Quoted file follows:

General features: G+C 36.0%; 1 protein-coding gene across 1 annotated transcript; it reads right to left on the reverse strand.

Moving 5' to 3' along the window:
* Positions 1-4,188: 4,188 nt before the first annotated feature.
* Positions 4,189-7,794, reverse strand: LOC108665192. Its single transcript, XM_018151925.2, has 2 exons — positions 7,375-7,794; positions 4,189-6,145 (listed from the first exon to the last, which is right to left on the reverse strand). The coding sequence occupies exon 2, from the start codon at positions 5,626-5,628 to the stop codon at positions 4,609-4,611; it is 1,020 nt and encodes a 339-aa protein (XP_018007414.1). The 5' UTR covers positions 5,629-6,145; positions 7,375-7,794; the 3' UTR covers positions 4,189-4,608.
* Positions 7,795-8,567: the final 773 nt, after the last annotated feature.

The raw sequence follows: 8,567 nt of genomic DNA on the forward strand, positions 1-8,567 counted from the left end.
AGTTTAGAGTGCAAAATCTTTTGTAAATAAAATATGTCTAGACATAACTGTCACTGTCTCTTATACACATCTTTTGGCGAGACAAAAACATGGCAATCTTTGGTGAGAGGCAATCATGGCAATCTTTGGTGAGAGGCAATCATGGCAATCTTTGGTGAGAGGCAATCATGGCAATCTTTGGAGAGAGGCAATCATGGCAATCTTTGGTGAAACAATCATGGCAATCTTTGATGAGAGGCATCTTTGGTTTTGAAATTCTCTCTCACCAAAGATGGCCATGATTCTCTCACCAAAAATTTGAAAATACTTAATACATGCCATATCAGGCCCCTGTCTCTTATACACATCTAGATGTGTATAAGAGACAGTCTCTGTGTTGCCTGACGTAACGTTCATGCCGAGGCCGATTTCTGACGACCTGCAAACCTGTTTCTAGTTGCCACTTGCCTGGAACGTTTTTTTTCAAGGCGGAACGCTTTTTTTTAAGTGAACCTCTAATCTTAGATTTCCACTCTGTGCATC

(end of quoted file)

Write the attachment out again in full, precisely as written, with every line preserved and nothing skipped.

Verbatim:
General features: G+C 36.0%; 1 protein-coding gene across 1 annotated transcript; it reads right to left on the reverse strand.

Moving 5' to 3' along the window:
* Positions 1-4,188: 4,188 nt before the first annotated feature.
* Positions 4,189-7,794, reverse strand: LOC108665192. Its single transcript, XM_018151925.2, has 2 exons — positions 7,375-7,794; positions 4,189-6,145 (listed from the first exon to the last, which is right to left on the reverse strand). The coding sequence occupies exon 2, from the start codon at positions 5,626-5,628 to the stop codon at positions 4,609-4,611; it is 1,020 nt and encodes a 339-aa protein (XP_018007414.1). The 5' UTR covers positions 5,629-6,145; positions 7,375-7,794; the 3' UTR covers positions 4,189-4,608.
* Positions 7,795-8,567: the final 773 nt, after the last annotated feature.

The raw sequence follows: 8,567 nt of genomic DNA on the forward strand, positions 1-8,567 counted from the left end.
AGTTTAGAGTGCAAAATCTTTTGTAAATAAAATATGTCTAGACATAACTGTCACTGTCTCTTATACACATCTTTTGGCGAGACAAAAACATGGCAATCTTTGGTGAGAGGCAATCATGGCAATCTTTGGTGAGAGGCAATCATGGCAATCTTTGGTGAGAGGCAATCATGGCAATCTTTGGAGAGAGGCAATCATGGCAATCTTTGGTGAAACAATCATGGCAATCTTTGATGAGAGGCATCTTTGGTTTTGAAATTCTCTCTCACCAAAGATGGCCATGATTCTCTCACCAAAAATTTGAAAATACTTAATACATGCCATATCAGGCCCCTGTCTCTTATACACATCTAGATGTGTATAAGAGACAGTCTCTGTGTTGCCTGACGTAACGTTCATGCCGAGGCCGATTTCTGACGACCTGCAAACCTGTTTCTAGTTGCCACTTGCCTGGAACGTTTTTTTTCAAGGCGGAACGCTTTTTTTTAAGTGAACCTCTAATCTTAGATTTCCACTCTGTGCATC